In preparing for the world of 1981, the architects designed a residence that was distinctly more bunker than domicile – entirely closed off from the outside, aside from an automatic door, a few well-placed peep-holes and a mail hatch. Inside, the entire home orbited a central courtyard, where a moulded-metal reinforced fabric was intended to provide the threshold between the interior spaces (the membrane was never included in the final installation).
The structure was plastic in every sense of the word. The kitchen sink, the sunken bath and even the hand basins were made of pimento-red fibreglass. The curtains were composed of orange fibreglass, the cushions in blue nylon. The furniture even melded into floors and wall, becoming one with the home, while the single movable furnishing (a dining chair) boasted a seat of clear plexiglass. Food arrived in the home wrapped in plastic and exited the same way. The architects also collaborated with designer Teddy Tinling to customize the outfits worn by the models within (notably dressing their future-homeowners in mini skirts almost a decade before they became widely produced).
“The House of the Future,” the Smithsons later wrote, “confronted the changes [introduced by the] domestic machines, the emergent consumerism, the anticipated technology of the 1980s.” Whether drawing analogies to the cavernous spaces of primordial humankind (perhaps the original bunkers) or submarines or spaceships, Alison and Peter Smithson translated a deep sense of post-war anxiety into their dystopian domestic landscape, one that feels ever relevant in a politically uncertain world.
In the late 1960s, chemical manufacturer Bayer began its tradition of renting a “pleasure boat” during the annual Cologne Furniture Fair and commissioning leading designers to craft unique spatial experiences within for visitors. Following Italian designer Joe Colombo’s project in 1969, Danish designer Verner Panton was tapped in 1970 to helm the experimental installation – and he transformed the maritime vessel into a vibrant, synthetic fantasy floating down the Rhine.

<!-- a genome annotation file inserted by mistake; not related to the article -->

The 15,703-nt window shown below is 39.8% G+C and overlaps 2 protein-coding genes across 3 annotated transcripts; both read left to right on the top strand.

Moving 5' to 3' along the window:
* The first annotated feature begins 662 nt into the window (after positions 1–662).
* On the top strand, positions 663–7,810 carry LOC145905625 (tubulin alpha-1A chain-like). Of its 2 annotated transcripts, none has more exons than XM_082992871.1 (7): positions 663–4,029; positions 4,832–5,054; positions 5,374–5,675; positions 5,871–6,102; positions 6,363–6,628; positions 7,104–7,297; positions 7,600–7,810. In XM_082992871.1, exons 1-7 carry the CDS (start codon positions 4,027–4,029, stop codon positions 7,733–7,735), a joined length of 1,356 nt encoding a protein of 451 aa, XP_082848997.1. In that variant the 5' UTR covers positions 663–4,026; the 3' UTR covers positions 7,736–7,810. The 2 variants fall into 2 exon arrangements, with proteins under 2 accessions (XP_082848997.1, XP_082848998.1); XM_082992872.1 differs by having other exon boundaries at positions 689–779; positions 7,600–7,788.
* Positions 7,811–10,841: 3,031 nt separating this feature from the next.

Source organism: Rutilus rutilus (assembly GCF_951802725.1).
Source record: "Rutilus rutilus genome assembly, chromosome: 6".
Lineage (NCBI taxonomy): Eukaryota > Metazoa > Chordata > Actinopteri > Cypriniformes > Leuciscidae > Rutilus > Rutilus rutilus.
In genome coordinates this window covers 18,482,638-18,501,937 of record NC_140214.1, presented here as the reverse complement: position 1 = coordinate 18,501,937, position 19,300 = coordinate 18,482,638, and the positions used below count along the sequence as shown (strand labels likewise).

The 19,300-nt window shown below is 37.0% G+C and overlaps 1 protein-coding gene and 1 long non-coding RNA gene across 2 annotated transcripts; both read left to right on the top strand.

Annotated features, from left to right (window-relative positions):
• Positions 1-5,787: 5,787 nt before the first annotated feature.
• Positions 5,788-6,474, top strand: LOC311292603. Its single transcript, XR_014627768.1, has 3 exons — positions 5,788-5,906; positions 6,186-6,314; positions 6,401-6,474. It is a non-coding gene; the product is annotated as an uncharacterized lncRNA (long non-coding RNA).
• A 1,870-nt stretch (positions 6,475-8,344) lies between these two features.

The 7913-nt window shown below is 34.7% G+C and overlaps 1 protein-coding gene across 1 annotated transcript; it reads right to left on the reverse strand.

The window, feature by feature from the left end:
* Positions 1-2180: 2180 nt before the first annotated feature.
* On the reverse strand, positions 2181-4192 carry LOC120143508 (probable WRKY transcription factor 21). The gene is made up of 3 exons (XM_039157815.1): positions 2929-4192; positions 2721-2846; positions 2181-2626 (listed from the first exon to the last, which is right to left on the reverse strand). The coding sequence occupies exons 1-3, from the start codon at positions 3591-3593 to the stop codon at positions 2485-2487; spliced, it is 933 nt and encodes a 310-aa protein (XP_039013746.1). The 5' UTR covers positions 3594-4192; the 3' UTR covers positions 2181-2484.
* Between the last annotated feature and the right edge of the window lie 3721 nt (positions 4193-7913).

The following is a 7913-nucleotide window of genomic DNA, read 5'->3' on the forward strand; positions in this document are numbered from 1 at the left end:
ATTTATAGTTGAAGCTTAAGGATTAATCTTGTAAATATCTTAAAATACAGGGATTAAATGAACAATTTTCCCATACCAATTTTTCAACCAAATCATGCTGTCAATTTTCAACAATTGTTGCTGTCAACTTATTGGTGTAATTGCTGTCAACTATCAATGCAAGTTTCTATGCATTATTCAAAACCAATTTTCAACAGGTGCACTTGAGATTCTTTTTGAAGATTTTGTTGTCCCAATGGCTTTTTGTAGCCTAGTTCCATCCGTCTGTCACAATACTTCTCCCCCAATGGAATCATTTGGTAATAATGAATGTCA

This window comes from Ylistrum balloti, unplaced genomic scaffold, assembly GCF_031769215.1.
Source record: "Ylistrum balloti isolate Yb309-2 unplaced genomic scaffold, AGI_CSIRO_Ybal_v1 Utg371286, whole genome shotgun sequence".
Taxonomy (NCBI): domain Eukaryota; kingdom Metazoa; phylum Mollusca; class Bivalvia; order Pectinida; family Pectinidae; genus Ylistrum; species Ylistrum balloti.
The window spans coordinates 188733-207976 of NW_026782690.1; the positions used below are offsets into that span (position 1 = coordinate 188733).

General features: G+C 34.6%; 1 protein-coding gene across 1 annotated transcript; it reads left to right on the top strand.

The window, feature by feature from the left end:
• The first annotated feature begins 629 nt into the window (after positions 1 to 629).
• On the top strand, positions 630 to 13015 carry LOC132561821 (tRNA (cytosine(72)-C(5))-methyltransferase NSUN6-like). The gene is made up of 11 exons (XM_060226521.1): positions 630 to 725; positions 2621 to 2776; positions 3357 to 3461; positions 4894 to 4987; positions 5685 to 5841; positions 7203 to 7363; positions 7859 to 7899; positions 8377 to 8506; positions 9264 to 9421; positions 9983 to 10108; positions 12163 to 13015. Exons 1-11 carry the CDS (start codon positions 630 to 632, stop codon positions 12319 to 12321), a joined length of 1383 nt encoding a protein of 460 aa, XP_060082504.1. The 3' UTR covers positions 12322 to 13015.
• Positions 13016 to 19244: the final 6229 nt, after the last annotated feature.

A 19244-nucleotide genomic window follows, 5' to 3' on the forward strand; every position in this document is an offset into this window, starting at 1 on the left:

Though surrounding spaces featured Kusama-esque interiors of fluorescent plastic orbs, the most striking portion of Panton’s installation came in the form of a plush, cavernous structure. Translating geologic formations into upholstered cocoons that deftly blend floors, walls, ceilings, furniture and even lighting into enveloping rings (creating a gradient from blue to purple to blood orange and back again), the designer crafted one of the most enduring icons of the period’s radical design movement: a self-described “Phantasy Landscape” that succinctly captured the imperatives of Panton’s contemporaries such as Archigram, Superstudio, Gaetano Pesce, ArchiZoom and more, questioning the limits of rationalism.
For visitors able to make the trek to Vitra’s campus, a contemporary iteration of the 50-year-old interior has been installed as part of the exhibition.
“Home Stories: 100 Years, 20 Visionary Interiors” continues at the Vitra Design Museum until August 23, 2020.
Interior design takes centre stage in Vitra Design Museum’s latest exhibition that guides visitors through 20 visionary projects.